Foucaultsees the surveillance not in terms of cameras but in the form ofinstitutions that such as schools, corporations, police stations,jobs and hospitals, as well as a political and economic system thatis surrounding the state as the central point. An individual willnever really run away from the influence and control of theseinstitutions no matter where he or she goes as he will be watched andcontrolled by the norms espoused by these institutions and,consequently, the government.

JamesC. Scott, in “Seeinglike a State”seems to take on this view and states that the capacity of nations toundertake functions of conscription, aversion of rebellion andtaxation was hindered by the fact that they knew little about theirsubjects, landholdings, yields, wealth, location, or even theiridentity. This made a large number of its interventionsself-defeating and crude (Scott,1998,pp. 37).The state eventually got a handle of its subjects, as well as theirenvironment through the creation of a standard grid where they couldcentrally record and monitor the activities and trends of theirsubjects (Scott,1998,pp. 37).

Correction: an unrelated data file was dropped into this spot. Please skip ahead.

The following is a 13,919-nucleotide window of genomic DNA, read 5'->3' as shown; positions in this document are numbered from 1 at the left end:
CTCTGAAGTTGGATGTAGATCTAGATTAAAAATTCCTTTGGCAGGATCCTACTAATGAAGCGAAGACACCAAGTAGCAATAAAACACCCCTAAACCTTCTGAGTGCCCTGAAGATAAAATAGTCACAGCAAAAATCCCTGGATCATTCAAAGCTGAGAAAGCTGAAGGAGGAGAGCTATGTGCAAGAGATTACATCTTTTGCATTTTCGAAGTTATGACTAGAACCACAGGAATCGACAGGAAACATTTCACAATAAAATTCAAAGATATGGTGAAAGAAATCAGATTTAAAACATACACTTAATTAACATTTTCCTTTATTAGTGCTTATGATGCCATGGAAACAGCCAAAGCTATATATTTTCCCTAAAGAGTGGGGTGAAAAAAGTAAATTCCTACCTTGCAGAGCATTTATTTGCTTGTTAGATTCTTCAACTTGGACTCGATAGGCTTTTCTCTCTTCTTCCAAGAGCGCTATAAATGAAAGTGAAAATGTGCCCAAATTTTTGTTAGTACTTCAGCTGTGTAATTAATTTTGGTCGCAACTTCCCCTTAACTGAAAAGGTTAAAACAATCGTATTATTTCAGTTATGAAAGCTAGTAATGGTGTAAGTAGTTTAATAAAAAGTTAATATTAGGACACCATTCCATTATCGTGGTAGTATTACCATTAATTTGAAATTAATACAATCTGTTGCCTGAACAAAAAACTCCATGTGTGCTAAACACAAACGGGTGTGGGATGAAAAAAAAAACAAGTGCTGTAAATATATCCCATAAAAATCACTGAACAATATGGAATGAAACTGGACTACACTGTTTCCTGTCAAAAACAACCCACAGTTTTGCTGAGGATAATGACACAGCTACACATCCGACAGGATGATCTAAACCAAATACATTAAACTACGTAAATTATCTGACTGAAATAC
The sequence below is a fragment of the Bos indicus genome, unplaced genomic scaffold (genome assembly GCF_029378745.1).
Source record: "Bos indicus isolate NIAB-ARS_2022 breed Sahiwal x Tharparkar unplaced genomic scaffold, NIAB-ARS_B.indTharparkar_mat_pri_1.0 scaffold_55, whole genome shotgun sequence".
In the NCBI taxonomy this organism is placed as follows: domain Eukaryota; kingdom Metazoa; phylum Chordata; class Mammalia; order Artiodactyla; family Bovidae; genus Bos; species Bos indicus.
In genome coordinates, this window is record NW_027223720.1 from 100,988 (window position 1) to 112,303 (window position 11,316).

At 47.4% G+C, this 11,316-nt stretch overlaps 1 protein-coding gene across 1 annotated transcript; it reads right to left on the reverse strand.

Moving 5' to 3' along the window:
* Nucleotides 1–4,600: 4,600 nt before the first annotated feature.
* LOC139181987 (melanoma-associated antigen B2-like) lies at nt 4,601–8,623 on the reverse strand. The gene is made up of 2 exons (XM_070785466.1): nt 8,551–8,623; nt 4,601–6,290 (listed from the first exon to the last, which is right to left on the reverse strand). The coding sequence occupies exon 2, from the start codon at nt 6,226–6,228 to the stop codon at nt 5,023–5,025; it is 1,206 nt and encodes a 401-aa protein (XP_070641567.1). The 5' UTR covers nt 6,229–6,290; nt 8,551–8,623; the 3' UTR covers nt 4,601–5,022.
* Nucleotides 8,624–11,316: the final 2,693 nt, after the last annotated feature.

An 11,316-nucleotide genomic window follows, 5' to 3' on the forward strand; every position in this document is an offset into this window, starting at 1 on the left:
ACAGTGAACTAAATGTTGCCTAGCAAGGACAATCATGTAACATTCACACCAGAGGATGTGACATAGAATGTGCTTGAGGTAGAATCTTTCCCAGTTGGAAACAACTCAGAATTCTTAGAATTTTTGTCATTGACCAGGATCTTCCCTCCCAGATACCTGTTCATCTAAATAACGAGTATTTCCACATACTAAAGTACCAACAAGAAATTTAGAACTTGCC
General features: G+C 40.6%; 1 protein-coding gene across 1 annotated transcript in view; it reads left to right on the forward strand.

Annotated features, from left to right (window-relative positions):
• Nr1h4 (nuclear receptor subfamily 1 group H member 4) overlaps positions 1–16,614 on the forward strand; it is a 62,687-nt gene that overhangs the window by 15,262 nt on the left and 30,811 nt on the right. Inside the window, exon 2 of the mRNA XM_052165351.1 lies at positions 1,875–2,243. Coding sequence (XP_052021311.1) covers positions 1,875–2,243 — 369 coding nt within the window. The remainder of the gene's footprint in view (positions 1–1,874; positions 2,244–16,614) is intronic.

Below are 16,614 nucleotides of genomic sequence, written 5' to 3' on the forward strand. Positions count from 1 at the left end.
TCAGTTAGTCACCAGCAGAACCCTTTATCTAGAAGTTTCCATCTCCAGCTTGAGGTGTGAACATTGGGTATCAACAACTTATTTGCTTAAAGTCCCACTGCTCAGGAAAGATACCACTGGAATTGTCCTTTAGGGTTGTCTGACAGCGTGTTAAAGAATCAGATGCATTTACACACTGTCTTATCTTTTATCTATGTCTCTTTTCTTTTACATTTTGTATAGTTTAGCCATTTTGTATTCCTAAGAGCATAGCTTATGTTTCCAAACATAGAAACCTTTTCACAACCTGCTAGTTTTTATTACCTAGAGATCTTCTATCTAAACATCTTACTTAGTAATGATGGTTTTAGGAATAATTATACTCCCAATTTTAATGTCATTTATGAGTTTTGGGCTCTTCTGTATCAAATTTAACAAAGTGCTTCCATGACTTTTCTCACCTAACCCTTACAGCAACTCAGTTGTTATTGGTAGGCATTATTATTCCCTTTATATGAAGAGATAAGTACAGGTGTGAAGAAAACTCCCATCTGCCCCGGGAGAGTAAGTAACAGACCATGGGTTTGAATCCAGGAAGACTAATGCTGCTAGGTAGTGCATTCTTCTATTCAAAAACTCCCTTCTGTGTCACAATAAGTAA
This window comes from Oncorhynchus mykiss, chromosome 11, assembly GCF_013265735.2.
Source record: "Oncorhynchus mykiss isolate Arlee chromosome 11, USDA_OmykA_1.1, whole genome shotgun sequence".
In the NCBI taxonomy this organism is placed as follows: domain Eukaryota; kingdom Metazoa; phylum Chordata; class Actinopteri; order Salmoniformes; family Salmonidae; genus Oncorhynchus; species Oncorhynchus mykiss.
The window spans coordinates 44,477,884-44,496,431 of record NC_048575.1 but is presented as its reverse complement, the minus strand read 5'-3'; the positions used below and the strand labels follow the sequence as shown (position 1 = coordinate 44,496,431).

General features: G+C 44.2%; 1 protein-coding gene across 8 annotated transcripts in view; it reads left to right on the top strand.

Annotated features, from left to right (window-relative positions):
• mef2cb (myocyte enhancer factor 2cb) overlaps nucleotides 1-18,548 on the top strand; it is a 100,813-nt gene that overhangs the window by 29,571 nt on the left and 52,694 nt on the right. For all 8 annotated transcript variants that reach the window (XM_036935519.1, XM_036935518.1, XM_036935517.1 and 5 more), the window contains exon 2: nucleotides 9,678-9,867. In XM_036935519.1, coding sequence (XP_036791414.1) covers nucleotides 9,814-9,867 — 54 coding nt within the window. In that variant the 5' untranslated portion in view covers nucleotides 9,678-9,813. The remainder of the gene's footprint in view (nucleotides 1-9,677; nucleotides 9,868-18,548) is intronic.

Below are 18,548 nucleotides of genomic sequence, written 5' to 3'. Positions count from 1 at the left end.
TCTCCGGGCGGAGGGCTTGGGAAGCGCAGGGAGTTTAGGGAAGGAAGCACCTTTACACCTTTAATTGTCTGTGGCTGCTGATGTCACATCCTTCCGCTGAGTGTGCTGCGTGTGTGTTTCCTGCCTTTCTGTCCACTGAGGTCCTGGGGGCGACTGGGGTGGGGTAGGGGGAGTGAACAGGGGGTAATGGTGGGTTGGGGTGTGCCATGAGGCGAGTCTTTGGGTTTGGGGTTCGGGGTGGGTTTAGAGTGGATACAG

MarkAndrejevic, however, steers this discussion by stating that it is nolonger about the information that is collected about individuals buthow the information is used, the capacity to sell it, transfer it anduse it to undertake marketing experiments and make it the foundationof advertising appeals (Andrejevic,2009, pp. 37).He states that the addressability and portability of personalizedinteractive devices has allowed marketers to obtain detailedinformation and use it in making targeted forms of manipulation andadvertising (Andrejevic,2009, pp. 37).For instance, as much as medical information of individuals may beprivate and confidential in a larger number of contexts, surveillanceallows for the monitoring of information that people search foronline, thereby contributing to their personal marketing profilesalongside the increasingly detailed information pertaining to theircommunication practices, consumption, whereabouts and socialrelationships (Andrejevic,2009, pp. 38).